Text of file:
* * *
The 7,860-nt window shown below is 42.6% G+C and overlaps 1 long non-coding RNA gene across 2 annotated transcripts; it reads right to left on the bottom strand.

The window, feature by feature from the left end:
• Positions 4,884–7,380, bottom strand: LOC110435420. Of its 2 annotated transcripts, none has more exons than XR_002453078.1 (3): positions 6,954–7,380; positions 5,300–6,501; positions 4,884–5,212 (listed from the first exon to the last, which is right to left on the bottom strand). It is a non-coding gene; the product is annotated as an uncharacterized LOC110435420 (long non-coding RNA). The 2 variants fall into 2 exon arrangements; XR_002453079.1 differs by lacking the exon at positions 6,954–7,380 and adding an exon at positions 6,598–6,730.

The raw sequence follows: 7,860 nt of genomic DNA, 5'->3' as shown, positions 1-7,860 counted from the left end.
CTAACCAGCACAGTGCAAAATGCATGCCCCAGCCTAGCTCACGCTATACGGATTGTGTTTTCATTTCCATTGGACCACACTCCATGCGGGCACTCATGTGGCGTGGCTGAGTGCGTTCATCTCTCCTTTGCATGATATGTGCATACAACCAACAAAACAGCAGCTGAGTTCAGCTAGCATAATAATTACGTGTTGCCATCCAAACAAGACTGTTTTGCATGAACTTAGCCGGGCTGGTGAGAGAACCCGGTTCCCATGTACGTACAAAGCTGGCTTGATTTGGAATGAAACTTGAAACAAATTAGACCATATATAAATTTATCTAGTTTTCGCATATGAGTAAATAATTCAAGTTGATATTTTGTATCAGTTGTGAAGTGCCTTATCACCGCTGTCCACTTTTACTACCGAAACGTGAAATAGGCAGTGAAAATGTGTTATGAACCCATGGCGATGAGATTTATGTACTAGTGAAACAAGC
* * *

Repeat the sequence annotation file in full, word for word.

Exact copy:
The 7,860-nt window shown below is 42.6% G+C and overlaps 1 long non-coding RNA gene across 2 annotated transcripts; it reads right to left on the bottom strand.

The window, feature by feature from the left end:
• Positions 4,884–7,380, bottom strand: LOC110435420. Of its 2 annotated transcripts, none has more exons than XR_002453078.1 (3): positions 6,954–7,380; positions 5,300–6,501; positions 4,884–5,212 (listed from the first exon to the last, which is right to left on the bottom strand). It is a non-coding gene; the product is annotated as an uncharacterized LOC110435420 (long non-coding RNA). The 2 variants fall into 2 exon arrangements; XR_002453079.1 differs by lacking the exon at positions 6,954–7,380 and adding an exon at positions 6,598–6,730.

The raw sequence follows: 7,860 nt of genomic DNA, 5'->3' as shown, positions 1-7,860 counted from the left end.
CTAACCAGCACAGTGCAAAATGCATGCCCCAGCCTAGCTCACGCTATACGGATTGTGTTTTCATTTCCATTGGACCACACTCCATGCGGGCACTCATGTGGCGTGGCTGAGTGCGTTCATCTCTCCTTTGCATGATATGTGCATACAACCAACAAAACAGCAGCTGAGTTCAGCTAGCATAATAATTACGTGTTGCCATCCAAACAAGACTGTTTTGCATGAACTTAGCCGGGCTGGTGAGAGAACCCGGTTCCCATGTACGTACAAAGCTGGCTTGATTTGGAATGAAACTTGAAACAAATTAGACCATATATAAATTTATCTAGTTTTCGCATATGAGTAAATAATTCAAGTTGATATTTTGTATCAGTTGTGAAGTGCCTTATCACCGCTGTCCACTTTTACTACCGAAACGTGAAATAGGCAGTGAAAATGTGTTATGAACCCATGGCGATGAGATTTATGTACTAGTGAAACAAGC